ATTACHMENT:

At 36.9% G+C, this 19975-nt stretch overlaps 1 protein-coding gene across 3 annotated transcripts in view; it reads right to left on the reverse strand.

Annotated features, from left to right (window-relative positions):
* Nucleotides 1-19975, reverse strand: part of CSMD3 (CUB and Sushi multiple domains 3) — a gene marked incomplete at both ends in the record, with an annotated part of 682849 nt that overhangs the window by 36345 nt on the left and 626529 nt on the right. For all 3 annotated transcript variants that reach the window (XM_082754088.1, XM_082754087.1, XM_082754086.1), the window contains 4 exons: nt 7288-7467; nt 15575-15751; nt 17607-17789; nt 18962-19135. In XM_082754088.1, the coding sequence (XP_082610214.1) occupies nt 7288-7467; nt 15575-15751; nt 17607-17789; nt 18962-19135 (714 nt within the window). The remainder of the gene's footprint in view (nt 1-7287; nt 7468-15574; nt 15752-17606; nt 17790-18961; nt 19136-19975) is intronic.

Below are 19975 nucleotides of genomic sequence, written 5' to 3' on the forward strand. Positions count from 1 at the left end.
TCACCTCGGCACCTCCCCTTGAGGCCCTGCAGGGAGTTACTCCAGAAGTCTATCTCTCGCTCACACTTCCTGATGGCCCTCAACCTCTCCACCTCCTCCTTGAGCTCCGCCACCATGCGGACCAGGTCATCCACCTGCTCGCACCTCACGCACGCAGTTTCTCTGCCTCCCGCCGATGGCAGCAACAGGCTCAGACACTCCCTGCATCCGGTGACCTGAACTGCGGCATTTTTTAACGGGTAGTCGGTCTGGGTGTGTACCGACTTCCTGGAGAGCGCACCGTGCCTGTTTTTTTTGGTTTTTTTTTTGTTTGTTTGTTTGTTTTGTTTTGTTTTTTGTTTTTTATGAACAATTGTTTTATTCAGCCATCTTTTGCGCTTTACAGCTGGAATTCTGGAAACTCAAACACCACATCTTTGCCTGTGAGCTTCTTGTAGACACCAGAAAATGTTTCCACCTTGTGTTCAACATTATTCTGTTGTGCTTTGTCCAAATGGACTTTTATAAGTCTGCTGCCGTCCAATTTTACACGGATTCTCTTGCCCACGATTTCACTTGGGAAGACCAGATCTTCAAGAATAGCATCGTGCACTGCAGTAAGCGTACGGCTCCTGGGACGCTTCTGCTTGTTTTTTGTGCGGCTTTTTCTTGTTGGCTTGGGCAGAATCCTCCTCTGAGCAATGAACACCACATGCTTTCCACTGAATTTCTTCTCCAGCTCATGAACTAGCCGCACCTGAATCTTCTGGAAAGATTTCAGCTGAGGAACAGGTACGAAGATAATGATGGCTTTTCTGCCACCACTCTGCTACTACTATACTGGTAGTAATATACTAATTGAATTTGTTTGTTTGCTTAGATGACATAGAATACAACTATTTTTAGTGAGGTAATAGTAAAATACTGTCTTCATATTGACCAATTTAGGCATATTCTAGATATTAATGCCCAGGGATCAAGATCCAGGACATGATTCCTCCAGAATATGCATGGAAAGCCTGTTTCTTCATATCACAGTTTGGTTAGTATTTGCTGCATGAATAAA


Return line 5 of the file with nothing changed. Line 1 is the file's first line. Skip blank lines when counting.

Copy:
TCACCTCGGCACCTCCCCTTGAGGCCCTGCAGGGAGTTACTCCAGAAGTCTATCTCTCGCTCACACTTCCTGATGGCCCTCAACCTCTCCACCTCCTCCTTGAGCTCCGCCACCATGCGGACCAGGTCATCCACCTGCTCGCACCTCACGCACGCAGTTTCTCTGCCTCCCGCCGATGGCAGCAACAGGCTCAGACACTCCCTGCATCCGGTGACCTGAACTGCGGCATTTTTTAACGGGTAGTCGGTCTGGGTGTGTACCGACTTCCTGGAGAGCGCACCGTGCCTGTTTTTTTTGGTTTTTTTTTTGTTTGTTTGTTTGTTTTGTTTTGTTTTTTGTTTTTTATGAACAATTGTTTTATTCAGCCATCTTTTGCGCTTTACAGCTGGAATTCTGGAAACTCAAACACCACATCTTTGCCTGTGAGCTTCTTGTAGACACCAGAAAATGTTTCCACCTTGTGTTCAACATTATTCTGTTGTGCTTTGTCCAAATGGACTTTTATAAGTCTGCTGCCGTCCAATTTTACACGGATTCTCTTGCCCACGATTTCACTTGGGAAGACCAGATCTTCAAGAATAGCATCGTGCACTGCAGTAAGCGTACGGCTCCTGGGACGCTTCTGCTTGTTTTTTGTGCGGCTTTTTCTTGTTGGCTTGGGCAGAATCCTCCTCTGAGCAATGAACACCACATGCTTTCCACTGAATTTCTTCTCCAGCTCATGAACTAGCCGCACCTGAATCTTCTGGAAAGATTTCAGCTGAGGAACAGGTACGAAGATAATGATGGCTTTTCTGCCACCACTCTGCTACTACTATACTGGTAGTAATATACTAATTGAATTTGTTTGTTTGCTTAGATGACATAGAATACAACTATTTTTAGTGAGGTAATAGTAAAATACTGTCTTCATATTGACCAATTTAGGCATATTCTAGATATTAATGCCCAGGGATCAAGATCCAGGACATGATTCCTCCAGAATATGCATGGAAAGCCTGTTTCTTCATATCACAGTTTGGTTAGTATTTGCTGCATGAATAAA